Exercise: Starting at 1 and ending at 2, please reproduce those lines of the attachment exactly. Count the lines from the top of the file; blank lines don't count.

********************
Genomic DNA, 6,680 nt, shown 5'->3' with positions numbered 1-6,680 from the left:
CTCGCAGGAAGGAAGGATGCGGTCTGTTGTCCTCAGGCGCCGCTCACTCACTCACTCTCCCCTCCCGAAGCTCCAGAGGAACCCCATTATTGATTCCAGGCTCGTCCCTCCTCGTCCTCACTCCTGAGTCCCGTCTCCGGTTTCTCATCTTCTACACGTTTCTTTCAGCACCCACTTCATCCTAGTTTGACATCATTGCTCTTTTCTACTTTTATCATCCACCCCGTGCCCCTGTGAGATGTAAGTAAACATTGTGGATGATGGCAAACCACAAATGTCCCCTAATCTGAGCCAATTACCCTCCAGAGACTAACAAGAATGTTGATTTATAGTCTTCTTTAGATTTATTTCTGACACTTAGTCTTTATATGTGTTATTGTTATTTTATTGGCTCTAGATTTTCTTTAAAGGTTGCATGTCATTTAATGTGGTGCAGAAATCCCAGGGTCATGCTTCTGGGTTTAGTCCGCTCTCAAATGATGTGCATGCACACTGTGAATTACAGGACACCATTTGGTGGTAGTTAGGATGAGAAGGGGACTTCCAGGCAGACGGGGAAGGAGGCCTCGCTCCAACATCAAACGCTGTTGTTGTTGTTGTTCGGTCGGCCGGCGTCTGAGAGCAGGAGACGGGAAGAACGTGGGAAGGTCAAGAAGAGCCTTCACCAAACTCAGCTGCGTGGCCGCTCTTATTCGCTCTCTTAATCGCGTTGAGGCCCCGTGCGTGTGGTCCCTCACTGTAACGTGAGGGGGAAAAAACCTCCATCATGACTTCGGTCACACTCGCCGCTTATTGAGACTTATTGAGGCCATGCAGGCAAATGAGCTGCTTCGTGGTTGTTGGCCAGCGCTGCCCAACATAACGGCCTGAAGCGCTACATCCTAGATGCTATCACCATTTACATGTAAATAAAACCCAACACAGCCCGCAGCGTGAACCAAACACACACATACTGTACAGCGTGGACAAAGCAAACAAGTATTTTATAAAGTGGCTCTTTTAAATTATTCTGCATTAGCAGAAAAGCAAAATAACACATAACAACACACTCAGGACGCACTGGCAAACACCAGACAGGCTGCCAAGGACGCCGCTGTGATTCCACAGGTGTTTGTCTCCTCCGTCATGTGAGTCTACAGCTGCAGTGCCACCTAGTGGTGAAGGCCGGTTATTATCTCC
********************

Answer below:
Genomic DNA, 6,680 nt, shown 5'->3' with positions numbered 1-6,680 from the left:
CTCGCAGGAAGGAAGGATGCGGTCTGTTGTCCTCAGGCGCCGCTCACTCACTCACTCTCCCCTCCCGAAGCTCCAGAGGAACCCCATTATTGATTCCAGGCTCGTCCCTCCTCGTCCTCACTCCTGAGTCCCGTCTCCGGTTTCTCATCTTCTACACGTTTCTTTCAGCACCCACTTCATCCTAGTTTGACATCATTGCTCTTTTCTACTTTTATCATCCACCCCGTGCCCCTGTGAGATGTAAGTAAACATTGTGGATGATGGCAAACCACAAATGTCCCCTAATCTGAGCCAATTACCCTCCAGAGACTAACAAGAATGTTGATTTATAGTCTTCTTTAGATTTATTTCTGACACTTAGTCTTTATATGTGTTATTGTTATTTTATTGGCTCTAGATTTTCTTTAAAGGTTGCATGTCATTTAATGTGGTGCAGAAATCCCAGGGTCATGCTTCTGGGTTTAGTCCGCTCTCAAATGATGTGCATGCACACTGTGAATTACAGGACACCATTTGGTGGTAGTTAGGATGAGAAGGGGACTTCCAGGCAGACGGGGAAGGAGGCCTCGCTCCAACATCAAACGCTGTTGTTGTTGTTGTTCGGTCGGCCGGCGTCTGAGAGCAGGAGACGGGAAGAACGTGGGAAGGTCAAGAAGAGCCTTCACCAAACTCAGCTGCGTGGCCGCTCTTATTCGCTCTCTTAATCGCGTTGAGGCCCCGTGCGTGTGGTCCCTCACTGTAACGTGAGGGGGAAAAAACCTCCATCATGACTTCGGTCACACTCGCCGCTTATTGAGACTTATTGAGGCCATGCAGGCAAATGAGCTGCTTCGTGGTTGTTGGCCAGCGCTGCCCAACATAACGGCCTGAAGCGCTACATCCTAGATGCTATCACCATTTACATGTAAATAAAACCCAACACAGCCCGCAGCGTGAACCAAACACACACATACTGTACAGCGTGGACAAAGCAAACAAGTATTTTATAAAGTGGCTCTTTTAAATTATTCTGCATTAGCAGAAAAGCAAAATAACACATAACAACACACTCAGGACGCACTGGCAAACACCAGACAGGCTGCCAAGGACGCCGCTGTGATTCCACAGGTGTTTGTCTCCTCCGTCATGTGAGTCTACAGCTGCAGTGCCACCTAGTGGTGAAGGCCGGTTATTATCTCC